Clerks of Court - like Viesca - are the chief administrative officers of their respective courts; with regard to the collection of legal fees, they perform a delicate function as judicial officers entrusted with the correct and effective implementation of regulations thereon. Even the undue delay in the remittances of amounts collected by them at the very least constitutes misfeasance.[21] As custodians of court funds and revenues, Clerks of Court have the duty to immediately deposit the various funds received by them to the authorized government depositories for they are not supposed to keep funds in their custody.[22] Such functions are highlighted by OCA Circular Nos. 50-95[23] and 113-2004[24] and Administrative Circular No. 35-2004[25] which mandate Clerks of Court to timely deposit judiciary collections as well as to submit monthly financial reports on the same. In this regard, jurisprudence in OCA v. Acampado[26] provides that the failure of Clerks of Court to perform the aforementioned duties exposes them to administrative liability for Gross Neglect of Duty, Grave Misconduct, and also Serious Dishonesty, if it is shown that there was misappropriation of such collections, viz.:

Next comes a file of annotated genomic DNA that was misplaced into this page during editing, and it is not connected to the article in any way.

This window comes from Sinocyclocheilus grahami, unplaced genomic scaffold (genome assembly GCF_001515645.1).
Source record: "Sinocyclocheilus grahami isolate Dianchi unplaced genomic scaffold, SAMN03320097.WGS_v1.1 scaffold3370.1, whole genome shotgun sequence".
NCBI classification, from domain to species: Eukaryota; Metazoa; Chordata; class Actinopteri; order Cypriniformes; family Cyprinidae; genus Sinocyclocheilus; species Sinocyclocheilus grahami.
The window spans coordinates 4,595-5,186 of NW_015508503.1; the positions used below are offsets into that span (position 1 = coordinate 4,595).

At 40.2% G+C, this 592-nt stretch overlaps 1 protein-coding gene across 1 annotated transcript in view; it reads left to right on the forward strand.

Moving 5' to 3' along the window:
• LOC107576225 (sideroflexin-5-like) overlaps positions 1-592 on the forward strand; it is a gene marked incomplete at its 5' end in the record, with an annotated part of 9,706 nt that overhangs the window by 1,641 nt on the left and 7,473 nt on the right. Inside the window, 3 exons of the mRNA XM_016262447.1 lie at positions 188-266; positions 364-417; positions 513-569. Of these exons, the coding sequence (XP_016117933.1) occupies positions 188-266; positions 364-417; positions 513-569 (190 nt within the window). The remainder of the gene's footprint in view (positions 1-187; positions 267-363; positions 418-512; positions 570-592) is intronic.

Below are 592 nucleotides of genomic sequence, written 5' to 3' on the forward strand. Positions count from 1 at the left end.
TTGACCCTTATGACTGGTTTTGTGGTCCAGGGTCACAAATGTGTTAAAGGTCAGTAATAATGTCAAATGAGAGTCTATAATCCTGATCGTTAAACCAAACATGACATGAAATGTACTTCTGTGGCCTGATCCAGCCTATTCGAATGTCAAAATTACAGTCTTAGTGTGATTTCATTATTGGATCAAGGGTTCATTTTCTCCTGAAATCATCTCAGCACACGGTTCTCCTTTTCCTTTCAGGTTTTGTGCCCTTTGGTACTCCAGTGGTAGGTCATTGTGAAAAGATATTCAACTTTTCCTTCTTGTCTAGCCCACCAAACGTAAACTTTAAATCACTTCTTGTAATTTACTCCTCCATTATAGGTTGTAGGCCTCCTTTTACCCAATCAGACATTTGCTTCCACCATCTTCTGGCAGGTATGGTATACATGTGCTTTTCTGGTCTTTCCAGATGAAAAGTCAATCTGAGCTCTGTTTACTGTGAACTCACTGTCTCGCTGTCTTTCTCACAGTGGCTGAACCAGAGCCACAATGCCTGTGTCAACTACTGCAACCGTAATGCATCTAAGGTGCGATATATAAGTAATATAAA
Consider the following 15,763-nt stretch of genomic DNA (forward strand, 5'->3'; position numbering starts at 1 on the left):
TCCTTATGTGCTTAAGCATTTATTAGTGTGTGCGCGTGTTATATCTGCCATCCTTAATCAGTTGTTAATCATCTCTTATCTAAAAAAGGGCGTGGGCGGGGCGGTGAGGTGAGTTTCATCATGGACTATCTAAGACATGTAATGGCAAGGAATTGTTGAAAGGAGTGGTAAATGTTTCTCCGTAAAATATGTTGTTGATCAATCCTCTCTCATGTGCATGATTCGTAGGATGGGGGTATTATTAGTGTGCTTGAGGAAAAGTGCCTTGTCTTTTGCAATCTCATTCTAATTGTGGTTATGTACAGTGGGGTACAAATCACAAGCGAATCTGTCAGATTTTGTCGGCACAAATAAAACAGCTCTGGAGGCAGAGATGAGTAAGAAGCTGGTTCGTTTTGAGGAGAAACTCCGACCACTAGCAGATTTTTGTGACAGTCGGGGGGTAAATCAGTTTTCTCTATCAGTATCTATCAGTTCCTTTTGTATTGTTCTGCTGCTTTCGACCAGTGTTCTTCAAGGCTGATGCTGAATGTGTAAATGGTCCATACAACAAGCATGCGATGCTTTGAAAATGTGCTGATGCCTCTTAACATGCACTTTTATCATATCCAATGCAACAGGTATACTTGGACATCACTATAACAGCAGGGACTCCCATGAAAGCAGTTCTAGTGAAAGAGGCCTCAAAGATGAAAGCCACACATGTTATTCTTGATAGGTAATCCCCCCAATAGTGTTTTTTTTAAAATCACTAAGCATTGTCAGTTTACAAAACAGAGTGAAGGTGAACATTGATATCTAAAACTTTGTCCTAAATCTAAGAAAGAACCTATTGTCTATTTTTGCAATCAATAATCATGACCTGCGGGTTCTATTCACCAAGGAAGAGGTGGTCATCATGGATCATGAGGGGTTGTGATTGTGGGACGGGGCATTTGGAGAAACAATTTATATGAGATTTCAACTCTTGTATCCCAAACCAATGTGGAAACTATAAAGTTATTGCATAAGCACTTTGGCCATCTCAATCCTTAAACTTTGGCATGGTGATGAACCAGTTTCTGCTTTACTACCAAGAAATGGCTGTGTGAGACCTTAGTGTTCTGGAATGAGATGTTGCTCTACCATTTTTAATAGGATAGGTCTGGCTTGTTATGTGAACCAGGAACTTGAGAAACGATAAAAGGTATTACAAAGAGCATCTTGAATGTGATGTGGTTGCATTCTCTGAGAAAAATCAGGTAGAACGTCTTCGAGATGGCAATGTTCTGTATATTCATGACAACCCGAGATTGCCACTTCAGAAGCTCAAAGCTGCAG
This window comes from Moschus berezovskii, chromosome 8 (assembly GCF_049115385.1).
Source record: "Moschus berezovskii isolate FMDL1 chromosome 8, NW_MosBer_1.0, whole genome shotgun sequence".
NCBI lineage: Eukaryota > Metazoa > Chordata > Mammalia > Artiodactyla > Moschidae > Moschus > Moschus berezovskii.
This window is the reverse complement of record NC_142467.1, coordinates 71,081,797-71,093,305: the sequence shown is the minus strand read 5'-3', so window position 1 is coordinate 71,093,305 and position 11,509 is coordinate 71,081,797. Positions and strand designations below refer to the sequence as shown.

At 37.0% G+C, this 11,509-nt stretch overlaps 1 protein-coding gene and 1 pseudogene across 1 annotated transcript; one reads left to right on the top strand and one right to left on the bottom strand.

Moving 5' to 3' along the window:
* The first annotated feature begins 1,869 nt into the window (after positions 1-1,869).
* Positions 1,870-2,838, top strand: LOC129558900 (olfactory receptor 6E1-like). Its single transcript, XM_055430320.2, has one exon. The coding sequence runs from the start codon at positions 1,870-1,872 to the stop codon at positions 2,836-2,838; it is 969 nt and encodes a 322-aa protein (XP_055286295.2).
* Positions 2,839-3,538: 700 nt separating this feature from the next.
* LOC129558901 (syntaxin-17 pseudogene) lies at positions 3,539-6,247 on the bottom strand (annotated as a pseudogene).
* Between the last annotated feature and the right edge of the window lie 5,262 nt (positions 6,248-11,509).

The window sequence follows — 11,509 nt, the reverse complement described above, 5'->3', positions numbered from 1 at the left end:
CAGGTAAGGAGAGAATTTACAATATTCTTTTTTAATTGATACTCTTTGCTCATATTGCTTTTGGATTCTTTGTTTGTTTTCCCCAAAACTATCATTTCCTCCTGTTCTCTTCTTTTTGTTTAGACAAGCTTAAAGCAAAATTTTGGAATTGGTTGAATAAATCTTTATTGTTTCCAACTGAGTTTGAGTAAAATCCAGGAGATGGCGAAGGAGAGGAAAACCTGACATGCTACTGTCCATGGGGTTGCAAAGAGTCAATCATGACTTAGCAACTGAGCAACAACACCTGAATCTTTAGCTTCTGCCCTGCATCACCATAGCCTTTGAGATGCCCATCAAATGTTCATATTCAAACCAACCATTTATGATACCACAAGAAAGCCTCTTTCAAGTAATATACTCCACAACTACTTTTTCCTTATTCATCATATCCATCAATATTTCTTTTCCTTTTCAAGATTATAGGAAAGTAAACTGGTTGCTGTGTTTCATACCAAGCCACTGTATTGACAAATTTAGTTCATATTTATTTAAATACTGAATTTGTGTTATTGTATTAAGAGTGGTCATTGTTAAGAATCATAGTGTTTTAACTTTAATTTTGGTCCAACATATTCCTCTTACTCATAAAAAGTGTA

Clerks of Court are the custodians of the courts' "funds and revenues, records, properties, and premises." They are "liable for any loss, shortage, destruction or impairment" of those entrusted to them. Any shortages in the amounts to be remitted and the delay in the actual remittance "constitute gross neglect of duty for which the clerk of court shall be held administratively liable."

Respondent Acampado committed gross neglect of duty and grave misconduct when she failed to turn over the funds of the Judiciary that were placed in her custody within the period required by law. We said in OCA v. Fueconcillo [585 Phil. 223 (2008)] that undue delay by itself in remitting collections, keeping the amounts, and spending it for the respondent's "family consumption, and fraudulently withdrawing amounts from the judiciary funds, collectively constitute gross misconduct and gross neglect of duty. Such behaviour should not be tolerated as is denigrates this Court's image and integrity.